That’s all for the food update. I’m going back to OSJ tomorrow or Thursday so there will be more photos.

Old San Juan (OSJ)

My new “must do” when arriving in a capital city: take the free walking tour. The guides’ extensive knowledge of the history of the city and country  always make for a most enjoyable history lesson. Be sure to tip well as this is how the guides make a living. Many are students or artists.

For the San Juan tour we met in Plaza Colón (Plaza Christopher Columbus).

One of the oldest buildings in OSJ sits across from the plaza, the national theater. It’s named after Puerto Rico’s most famous playwright.

While I’m on the subject of theater, I spotted this cafe while meandering through OSJ after the tour.

OSJ doesn’t have any “oh wow” architecture, in my opinion. Still, I saw a couple of interesting buildings.

This next photo looked like a typical OSJ residential street.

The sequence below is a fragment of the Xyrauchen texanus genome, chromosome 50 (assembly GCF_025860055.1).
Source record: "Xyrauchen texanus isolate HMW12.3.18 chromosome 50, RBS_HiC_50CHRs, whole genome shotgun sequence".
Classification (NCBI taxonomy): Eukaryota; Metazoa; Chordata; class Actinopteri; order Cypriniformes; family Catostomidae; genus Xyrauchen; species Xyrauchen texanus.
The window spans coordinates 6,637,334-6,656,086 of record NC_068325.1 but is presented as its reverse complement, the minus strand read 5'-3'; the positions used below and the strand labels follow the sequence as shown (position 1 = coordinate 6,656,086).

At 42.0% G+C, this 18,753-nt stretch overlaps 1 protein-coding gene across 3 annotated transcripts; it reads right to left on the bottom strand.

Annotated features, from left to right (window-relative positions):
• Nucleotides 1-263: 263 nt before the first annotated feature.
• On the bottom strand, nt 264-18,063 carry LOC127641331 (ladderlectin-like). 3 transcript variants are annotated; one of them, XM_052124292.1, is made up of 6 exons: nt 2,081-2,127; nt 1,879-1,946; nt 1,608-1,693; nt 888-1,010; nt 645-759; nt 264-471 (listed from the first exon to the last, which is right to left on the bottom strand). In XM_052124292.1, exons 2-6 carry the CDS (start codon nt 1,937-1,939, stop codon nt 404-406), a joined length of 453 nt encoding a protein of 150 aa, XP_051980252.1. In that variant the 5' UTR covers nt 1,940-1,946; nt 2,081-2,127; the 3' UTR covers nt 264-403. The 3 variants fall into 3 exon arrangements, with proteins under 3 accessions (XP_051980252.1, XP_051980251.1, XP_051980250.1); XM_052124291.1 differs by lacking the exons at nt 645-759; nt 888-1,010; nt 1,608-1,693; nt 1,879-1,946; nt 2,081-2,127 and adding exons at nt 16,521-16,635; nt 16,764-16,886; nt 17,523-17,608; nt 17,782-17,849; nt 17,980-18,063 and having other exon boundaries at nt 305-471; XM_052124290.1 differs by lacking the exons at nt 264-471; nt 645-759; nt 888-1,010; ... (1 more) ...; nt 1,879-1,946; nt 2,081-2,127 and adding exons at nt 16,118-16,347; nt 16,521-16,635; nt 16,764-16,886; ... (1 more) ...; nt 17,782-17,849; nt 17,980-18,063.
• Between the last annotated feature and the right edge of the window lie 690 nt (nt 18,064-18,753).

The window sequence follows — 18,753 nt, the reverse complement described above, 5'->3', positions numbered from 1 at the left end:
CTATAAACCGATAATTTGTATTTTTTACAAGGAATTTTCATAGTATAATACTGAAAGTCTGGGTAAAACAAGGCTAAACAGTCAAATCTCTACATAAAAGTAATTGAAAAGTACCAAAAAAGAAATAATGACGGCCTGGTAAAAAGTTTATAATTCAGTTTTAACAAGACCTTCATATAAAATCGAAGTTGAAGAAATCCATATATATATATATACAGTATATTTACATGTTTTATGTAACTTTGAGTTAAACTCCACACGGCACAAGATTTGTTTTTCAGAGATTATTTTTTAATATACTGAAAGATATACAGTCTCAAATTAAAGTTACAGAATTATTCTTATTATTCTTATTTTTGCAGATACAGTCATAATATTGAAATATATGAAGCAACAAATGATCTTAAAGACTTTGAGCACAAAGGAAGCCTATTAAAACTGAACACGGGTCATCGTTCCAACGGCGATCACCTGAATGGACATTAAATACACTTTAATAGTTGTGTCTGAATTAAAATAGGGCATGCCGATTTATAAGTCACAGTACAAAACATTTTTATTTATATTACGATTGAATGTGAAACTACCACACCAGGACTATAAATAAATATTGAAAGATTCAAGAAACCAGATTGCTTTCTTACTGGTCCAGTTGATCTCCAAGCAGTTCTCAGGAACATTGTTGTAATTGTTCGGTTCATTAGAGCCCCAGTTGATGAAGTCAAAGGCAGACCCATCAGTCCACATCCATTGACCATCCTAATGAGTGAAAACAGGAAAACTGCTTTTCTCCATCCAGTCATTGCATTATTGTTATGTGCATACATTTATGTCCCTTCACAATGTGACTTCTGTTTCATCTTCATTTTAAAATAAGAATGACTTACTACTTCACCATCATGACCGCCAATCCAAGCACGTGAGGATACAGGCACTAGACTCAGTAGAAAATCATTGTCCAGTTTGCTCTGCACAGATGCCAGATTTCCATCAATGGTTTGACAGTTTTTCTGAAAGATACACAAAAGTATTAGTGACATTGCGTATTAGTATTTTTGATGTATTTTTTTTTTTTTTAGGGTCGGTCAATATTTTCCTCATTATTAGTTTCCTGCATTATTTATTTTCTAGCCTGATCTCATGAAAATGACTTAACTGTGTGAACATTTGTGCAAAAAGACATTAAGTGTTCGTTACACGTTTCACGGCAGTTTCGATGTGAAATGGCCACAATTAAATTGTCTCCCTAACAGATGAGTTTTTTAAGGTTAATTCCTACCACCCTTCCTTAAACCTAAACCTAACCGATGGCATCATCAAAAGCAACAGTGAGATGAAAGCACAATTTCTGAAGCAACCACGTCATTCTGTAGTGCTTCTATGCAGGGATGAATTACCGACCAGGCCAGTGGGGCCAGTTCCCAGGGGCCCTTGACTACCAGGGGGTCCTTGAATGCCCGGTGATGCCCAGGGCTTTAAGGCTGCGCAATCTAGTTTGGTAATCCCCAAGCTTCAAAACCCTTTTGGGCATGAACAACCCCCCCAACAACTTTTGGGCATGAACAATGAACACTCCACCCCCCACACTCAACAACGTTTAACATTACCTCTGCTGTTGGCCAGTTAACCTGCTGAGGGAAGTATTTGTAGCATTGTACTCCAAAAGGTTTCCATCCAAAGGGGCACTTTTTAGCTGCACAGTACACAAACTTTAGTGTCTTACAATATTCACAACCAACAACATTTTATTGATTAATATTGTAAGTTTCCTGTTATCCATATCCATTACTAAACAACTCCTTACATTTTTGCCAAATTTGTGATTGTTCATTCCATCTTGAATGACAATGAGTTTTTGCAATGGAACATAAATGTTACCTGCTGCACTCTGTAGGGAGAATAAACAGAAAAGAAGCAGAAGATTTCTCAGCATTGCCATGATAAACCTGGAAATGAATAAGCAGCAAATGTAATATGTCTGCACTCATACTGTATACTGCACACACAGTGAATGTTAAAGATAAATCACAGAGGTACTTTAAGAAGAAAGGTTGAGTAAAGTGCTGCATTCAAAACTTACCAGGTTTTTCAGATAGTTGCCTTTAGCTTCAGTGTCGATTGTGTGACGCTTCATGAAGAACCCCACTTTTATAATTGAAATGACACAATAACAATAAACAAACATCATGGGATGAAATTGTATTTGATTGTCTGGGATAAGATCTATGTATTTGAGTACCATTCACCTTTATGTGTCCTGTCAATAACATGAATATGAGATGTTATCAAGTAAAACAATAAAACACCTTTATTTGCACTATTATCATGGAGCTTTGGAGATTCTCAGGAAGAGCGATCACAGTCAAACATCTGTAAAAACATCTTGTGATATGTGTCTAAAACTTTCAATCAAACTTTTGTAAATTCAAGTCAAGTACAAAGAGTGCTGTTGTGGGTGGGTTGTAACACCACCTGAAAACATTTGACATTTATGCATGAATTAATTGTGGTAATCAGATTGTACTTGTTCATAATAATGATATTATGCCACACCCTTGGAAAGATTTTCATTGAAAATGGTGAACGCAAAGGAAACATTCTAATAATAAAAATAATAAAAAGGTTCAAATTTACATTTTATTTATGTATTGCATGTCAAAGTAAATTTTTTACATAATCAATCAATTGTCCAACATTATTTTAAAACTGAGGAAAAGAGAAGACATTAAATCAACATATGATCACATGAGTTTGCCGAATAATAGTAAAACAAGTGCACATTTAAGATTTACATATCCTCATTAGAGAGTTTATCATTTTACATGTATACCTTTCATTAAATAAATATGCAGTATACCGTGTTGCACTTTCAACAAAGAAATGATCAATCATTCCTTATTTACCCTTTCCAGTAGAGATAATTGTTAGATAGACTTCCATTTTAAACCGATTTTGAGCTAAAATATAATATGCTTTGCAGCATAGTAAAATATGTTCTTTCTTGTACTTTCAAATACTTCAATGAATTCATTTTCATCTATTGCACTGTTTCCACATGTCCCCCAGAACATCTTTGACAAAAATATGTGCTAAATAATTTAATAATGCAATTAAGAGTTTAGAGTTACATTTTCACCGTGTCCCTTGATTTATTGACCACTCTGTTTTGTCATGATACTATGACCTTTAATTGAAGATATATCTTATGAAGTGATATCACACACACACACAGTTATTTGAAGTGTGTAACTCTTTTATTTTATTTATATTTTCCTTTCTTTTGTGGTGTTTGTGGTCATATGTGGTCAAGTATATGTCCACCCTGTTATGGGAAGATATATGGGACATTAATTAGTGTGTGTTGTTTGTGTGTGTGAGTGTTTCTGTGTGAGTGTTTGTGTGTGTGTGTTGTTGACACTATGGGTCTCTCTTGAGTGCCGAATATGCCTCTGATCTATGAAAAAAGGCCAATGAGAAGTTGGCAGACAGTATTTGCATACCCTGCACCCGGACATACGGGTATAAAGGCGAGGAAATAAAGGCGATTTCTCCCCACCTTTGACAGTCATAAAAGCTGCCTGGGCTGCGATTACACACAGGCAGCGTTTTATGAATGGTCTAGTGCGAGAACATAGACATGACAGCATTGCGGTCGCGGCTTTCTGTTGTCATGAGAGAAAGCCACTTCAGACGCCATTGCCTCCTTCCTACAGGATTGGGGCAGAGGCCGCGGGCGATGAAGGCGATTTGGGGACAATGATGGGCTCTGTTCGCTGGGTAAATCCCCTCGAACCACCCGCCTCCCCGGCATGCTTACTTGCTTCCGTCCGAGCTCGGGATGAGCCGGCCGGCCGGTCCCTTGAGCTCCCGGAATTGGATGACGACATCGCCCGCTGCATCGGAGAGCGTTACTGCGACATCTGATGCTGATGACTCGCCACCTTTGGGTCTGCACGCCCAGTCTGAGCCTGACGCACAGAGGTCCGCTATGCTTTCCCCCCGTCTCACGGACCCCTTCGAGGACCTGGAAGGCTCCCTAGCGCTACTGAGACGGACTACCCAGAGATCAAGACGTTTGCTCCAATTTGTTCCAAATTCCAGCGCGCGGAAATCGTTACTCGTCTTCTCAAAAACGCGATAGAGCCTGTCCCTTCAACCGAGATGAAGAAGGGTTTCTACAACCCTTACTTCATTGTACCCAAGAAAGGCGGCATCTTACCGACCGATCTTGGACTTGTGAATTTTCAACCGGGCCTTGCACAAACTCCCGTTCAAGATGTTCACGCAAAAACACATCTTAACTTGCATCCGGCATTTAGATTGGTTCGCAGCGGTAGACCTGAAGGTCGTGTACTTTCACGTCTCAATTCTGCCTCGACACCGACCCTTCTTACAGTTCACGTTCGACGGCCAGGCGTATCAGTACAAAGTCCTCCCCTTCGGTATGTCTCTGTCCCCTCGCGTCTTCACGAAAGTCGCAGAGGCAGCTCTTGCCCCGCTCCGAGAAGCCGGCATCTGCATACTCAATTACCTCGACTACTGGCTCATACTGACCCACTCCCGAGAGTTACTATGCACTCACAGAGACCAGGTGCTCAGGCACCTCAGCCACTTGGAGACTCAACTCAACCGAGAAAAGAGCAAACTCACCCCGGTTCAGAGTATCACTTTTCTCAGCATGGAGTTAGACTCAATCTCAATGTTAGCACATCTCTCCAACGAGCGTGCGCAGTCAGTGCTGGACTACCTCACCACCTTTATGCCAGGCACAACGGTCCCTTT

After the tour it was time for lunch. I headed for El Jiberito, a combination restaurant/cafeteria. You order off a menu, but the food is already prepared. Quick, tasty and relatively affordable. I chose sawfish with onions and peppers and a side of amarillos fritos (fried yellow plantains).

These tours offer highlights of the city which give me an idea of where I want to explore further. I’ll go back to OSJ in a few days, take more photos and post.

Since this visa run centers on writing a new play, there won’t be a lot of sightseeing pictures. Just letting you know. 😁

San Juan First Impressions

Where to begin. I’m staying in a tourist area called Ocean Park. My studio apartment is 1/2 block from a park and 2 blocks from the ocean. You see a lot of houses with signs like this around here advertising rooms/studio apartments for rent.

Long or short-term and a phone number

Last night I ate at an Italian restaurant near my place. I ordered a personal pepperoni that reminded me of a NY slice. It also cost $11. San Juan is expensive. When I told my host my opinion, he laughed and said it didn’t take me long to figure that out.